Preview abstract At different locations in the visual field, we measured the visual system’s sensitivity to a number of artifacts that can be introduced in near-eye display systems. One study examined the threshold level of downsampling that an image can sustain at different position in the retina and found that temporally stable approaches, both blurred and aliased, were much less noticeable than temporally volatile approaches. Also, boundaries between zones of different resolution had low visibility in the periphery. We also examined the minimum duration needed for the visual system to detect a low resolution region in an actively tracked system and found that low resolution images presented for less than 40ms before being replaced with a high resolution image are unlikely to be visibly degraded. We also found that the visual system shows a rapid fall-off in its ability to detect chromatic aberration in the periphery. These findings can inform the design on high performance and computationally efficient near-eye display systems. View details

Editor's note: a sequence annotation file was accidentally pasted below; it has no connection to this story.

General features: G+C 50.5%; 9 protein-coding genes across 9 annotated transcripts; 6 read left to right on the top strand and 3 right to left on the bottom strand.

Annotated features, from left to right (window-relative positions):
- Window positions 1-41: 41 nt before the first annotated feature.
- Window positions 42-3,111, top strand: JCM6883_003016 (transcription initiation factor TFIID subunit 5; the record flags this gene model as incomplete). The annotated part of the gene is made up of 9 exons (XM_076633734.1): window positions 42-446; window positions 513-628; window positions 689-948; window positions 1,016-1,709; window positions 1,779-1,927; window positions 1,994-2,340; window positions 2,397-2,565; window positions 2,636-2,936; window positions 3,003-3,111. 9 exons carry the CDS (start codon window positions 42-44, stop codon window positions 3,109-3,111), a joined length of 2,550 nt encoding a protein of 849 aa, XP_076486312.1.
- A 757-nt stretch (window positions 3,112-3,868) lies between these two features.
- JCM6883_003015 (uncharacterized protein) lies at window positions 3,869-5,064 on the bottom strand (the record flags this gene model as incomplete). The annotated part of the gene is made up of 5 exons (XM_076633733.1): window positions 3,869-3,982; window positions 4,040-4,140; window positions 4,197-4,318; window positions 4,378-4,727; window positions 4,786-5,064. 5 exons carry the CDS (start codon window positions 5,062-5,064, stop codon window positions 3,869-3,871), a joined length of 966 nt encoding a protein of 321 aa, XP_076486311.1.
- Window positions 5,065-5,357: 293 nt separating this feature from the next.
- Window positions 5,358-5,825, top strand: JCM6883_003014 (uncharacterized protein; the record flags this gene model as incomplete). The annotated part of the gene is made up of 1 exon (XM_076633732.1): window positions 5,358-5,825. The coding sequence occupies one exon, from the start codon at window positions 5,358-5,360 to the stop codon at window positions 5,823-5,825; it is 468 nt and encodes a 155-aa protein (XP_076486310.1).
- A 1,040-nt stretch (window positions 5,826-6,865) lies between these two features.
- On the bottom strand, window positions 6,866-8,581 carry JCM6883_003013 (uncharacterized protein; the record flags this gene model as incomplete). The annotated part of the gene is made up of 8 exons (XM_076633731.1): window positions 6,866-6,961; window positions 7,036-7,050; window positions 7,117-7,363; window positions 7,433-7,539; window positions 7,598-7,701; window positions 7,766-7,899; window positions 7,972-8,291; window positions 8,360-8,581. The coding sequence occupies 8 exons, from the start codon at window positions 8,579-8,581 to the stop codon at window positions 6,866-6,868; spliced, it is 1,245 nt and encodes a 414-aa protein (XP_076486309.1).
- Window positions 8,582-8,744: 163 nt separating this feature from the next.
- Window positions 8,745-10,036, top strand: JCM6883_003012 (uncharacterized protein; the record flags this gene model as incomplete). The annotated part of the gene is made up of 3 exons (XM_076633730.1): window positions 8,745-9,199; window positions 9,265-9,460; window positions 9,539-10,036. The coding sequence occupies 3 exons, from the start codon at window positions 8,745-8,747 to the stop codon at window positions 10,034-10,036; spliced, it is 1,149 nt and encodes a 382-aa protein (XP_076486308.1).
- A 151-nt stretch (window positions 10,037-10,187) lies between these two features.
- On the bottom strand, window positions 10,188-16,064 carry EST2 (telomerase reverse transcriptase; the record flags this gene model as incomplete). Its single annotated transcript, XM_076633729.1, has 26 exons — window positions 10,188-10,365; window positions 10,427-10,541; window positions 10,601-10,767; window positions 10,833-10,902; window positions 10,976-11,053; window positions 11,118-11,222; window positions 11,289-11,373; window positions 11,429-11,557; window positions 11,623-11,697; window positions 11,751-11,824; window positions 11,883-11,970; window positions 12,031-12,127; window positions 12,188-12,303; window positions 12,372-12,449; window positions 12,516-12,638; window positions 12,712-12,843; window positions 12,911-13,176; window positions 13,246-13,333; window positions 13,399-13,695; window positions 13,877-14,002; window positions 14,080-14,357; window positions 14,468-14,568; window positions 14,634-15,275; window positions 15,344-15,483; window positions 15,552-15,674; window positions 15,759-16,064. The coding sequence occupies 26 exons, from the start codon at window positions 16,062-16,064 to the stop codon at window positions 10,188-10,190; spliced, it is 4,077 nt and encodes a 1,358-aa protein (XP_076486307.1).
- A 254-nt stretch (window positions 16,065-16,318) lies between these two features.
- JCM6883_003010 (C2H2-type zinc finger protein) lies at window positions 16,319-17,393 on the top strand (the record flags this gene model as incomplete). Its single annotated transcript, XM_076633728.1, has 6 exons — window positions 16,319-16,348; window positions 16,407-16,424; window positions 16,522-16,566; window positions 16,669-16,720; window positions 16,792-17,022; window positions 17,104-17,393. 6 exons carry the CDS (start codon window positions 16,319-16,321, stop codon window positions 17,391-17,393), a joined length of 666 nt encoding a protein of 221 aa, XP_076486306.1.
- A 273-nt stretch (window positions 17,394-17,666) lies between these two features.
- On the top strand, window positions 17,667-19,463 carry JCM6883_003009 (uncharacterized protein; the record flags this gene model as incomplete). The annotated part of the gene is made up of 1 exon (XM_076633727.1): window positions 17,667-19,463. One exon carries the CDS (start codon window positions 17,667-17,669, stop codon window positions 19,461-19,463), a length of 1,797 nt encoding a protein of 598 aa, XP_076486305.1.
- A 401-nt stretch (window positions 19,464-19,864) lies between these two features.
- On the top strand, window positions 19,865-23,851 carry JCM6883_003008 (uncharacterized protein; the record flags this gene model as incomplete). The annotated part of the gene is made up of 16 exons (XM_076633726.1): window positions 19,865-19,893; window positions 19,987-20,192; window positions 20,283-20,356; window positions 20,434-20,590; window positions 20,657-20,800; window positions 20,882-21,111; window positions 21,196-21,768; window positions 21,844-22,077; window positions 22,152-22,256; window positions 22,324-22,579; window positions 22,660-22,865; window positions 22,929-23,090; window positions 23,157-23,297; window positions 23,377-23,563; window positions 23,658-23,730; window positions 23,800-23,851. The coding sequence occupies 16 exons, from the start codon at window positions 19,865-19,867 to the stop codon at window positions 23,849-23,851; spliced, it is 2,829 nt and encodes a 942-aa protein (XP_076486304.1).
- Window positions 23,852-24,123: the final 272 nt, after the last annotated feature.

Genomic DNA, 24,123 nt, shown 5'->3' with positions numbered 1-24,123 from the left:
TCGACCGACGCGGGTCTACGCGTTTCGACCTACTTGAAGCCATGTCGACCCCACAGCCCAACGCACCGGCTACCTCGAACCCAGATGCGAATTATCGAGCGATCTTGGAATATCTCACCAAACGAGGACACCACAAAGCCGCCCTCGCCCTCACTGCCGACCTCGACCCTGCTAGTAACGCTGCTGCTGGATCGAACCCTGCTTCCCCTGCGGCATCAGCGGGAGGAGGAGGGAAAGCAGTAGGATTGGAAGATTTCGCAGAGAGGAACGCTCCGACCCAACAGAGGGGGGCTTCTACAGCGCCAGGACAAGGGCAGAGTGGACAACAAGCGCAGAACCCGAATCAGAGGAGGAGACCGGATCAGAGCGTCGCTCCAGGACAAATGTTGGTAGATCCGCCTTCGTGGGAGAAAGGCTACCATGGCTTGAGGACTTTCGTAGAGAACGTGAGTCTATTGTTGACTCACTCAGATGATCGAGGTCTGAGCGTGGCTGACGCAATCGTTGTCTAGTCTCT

Phase-Aligned Foveated Rendering for Virtual Reality Headsets
    Haomiao Jiang
    Damien Saint-Macary
    Behnam Bastani
    The 25th IEEE Conference on Virtual Reality and 3D User Interfaces (2018)
    Preview abstract We propose a novel method of foveated rendering for virtual reality, targeting head-mounted displays with large fields of view or high pixel densities. Our foveation method removes motion-induced flicker in the periphery by aligning the rendered pixel grid to the virtual scene content during rasterization and upsampling. This method dramatically reduces detectability of motion artifacts in the periphery without complex interpolation or anti-aliasing algorithms. View details
    Depth from motion for smartphone AR
    Julien Valentin
    Neal Wadhwa
    Max Dzitsiuk
    Michael John Schoenberg
    Vivek Verma
    Ambrus Csaszar
    Ivan Dryanovski